Traditional medical systems are challenging because their theories and practices strike many conventionally trained physicians and researchers as incomprehensible. Should modern medicine dismiss them as unscientific, view them as sources of alternatives hidden in a matrix of superstition, or regard them as complementary sciences of medicine? We make the latter argument using the example of Tibetan medicine.
Turmeric has been used for centuries in Ayurvedic medicine as a treatment for inflammatory disorders including arthritis. On the basis of this traditional usage, dietary supplements containing turmeric rhizome and turmeric extracts are also being used in the western world for arthritis treatment and prevention. However, to our knowledge, no data are available regarding antiarthritic efficacy of complex turmeric extracts similar in composition to those available for use as dietary supplements.
OBJECTIVES: Institute for Research in Medical Statistics, Indian Council of Medical Research, Delhi undertook a study to obtain all India estimate of utilization of Indian Systems of Medicine and Homeopathy (ISM&H). METHODS: The study covered 35 districts spreading over 19 States of India. In this article, results for the State of West Bengal are being presented. Selected districts in West Bengal were Midnapore and Darjeeling where about 2400 sick persons from 2000 households were studied. RESULTS: About 20% sick persons actually availed ISM&H treatment in the State.
Traditional medicine use is common in developing countries and increasingly popular in the western world. Despite the popularity of traditional medicines, scientific research on safety and efficacy is limited. However documented fatalities and severe illness due to lead poisoning are increasingly recognized to be associated with traditional medicine use. As society becomes more globalized, it is imperative for pharmacists and health care providers to learn about the safety of traditional medical practices.
BACKGROUND: Plant species have long been used as principal ingredients of traditional medicine in far-west Nepal. The medicinal plants with ethnomedicinal values are currently being screened for their therapeutic potential but their data and information are inadequately compared and analyzed with the Ayurveda and the phytochemical findings. METHODS: The present study evaluated ethnomedicinal plants and their uses following literature review, comparison, field observations, and analysis.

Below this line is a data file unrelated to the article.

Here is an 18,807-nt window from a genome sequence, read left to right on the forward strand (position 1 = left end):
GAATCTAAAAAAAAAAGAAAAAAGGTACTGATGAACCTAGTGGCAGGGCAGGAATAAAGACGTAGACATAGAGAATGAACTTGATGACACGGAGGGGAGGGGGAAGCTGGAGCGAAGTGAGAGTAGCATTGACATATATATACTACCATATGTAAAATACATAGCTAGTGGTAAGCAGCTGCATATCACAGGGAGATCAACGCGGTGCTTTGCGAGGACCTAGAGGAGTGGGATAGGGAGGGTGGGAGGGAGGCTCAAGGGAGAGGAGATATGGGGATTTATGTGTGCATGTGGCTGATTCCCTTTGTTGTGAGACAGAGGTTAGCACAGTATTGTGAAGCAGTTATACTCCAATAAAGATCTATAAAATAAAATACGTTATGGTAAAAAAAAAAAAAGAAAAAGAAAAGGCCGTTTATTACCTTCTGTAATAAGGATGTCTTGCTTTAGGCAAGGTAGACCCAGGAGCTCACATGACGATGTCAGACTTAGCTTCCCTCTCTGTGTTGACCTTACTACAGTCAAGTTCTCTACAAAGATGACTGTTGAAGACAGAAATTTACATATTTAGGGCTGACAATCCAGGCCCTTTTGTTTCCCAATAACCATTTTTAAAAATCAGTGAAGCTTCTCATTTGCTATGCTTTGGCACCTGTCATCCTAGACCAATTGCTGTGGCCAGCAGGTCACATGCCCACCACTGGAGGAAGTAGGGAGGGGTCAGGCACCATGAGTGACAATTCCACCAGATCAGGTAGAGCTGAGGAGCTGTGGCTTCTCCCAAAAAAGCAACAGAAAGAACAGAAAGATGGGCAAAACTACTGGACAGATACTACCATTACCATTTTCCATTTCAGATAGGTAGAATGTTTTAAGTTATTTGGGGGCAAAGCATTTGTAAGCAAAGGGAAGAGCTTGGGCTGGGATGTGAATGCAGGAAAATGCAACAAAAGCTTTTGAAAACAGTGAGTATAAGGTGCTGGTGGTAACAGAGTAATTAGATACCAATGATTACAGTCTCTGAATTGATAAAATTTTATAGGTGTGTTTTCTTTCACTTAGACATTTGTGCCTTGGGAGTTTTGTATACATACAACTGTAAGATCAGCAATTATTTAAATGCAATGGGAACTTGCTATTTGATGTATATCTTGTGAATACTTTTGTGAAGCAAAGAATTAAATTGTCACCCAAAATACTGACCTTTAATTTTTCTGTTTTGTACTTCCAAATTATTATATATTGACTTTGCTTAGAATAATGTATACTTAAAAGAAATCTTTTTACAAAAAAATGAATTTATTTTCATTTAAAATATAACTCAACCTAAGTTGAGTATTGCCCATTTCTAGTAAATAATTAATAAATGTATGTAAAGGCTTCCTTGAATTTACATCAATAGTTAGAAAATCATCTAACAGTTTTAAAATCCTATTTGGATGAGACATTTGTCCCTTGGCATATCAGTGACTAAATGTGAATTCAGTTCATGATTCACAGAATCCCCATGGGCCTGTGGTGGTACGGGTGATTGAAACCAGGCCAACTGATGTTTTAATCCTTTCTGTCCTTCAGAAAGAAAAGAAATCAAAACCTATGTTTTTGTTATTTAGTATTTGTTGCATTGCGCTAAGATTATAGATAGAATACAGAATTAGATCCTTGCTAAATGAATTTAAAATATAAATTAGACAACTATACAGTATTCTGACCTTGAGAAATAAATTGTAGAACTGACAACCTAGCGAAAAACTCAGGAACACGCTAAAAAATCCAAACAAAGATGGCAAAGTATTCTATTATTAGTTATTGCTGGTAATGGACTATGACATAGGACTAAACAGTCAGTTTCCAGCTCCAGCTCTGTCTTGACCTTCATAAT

Arsenic and lead have been found in a number of traditional Ayurvedic medicines, and the practice of Rasa Shastra (combining herbs with metals, minerals and gems), or plant ingredients that contain these elements, may be possible sources. To obtain an estimate of arsenic and lead solubility in the human gastrointestinal tract, bioaccessibility of the two elements was measured in 42 medicines, using a physiologically-based extraction test.
Journal of Medical Toxicology: Official Journal of the American College of Medical Toxicology
Complementary and alternative medications, including the use of herbal medications, have become quite popular in the USA. Yerberias are found throughout the southwest and specialize in selling Hispanic herbal products. The products sold in these stores are not regulated by any governmental agency. Previous reports have found Ayurvedic medications contain high levels of lead, mercury, and arsenic. The primary purpose of this study is to examine the prevalence of heavy metal contaminants sold at Yerberia stores in the southwest.
Although much has been published about curcumin, which is obtained from turmeric, comparatively little is known about turmeric itself. Turmeric, a golden spice obtained from the rhizome of the plant Curcuma longa, has been used to give color and taste to food preparations since ancient times. Traditionally, this spice has been used in Ayurveda and folk medicine for the treatment of such ailments as gynecological problems, gastric problems, hepatic disorders, infectious diseases, and blood disorders.
1. Mental health gets a low priority all over the world but much more so in developing countries. 2. In India, modern psychiatric facilities are available only in the cities. Mental hospitals are becoming modernized but the backbone of psychiatry is the psychiatric department in the General Hospital where treatment is out-patient and family based except short admissions for crisis intervention. 3. Psychotropic drugs are preferred both by psychiatrists and patients, next being electroconvulsive therapy (ECT) and other physical treatments followed by psychotherapies. 4.
Four systems of traditional medicine have been adopted in Sri Lanka: Ayurveda, Siddha, Unani and Deshiya Chikitsa. The Ayurveda and Deshiya Chikitsa systems use mainly plant and herbal preparations for the treatment of diseases--the former uses about 2000 species, the latter about 500. The plants are used singly or as mixtures. The traditional systems of medicine have a vast literature, mainly in the form of manuscripts. The principle of the Ayurvedic system is to consider the body as a whole, ailments of different organs not being treated separately as in modern medicine.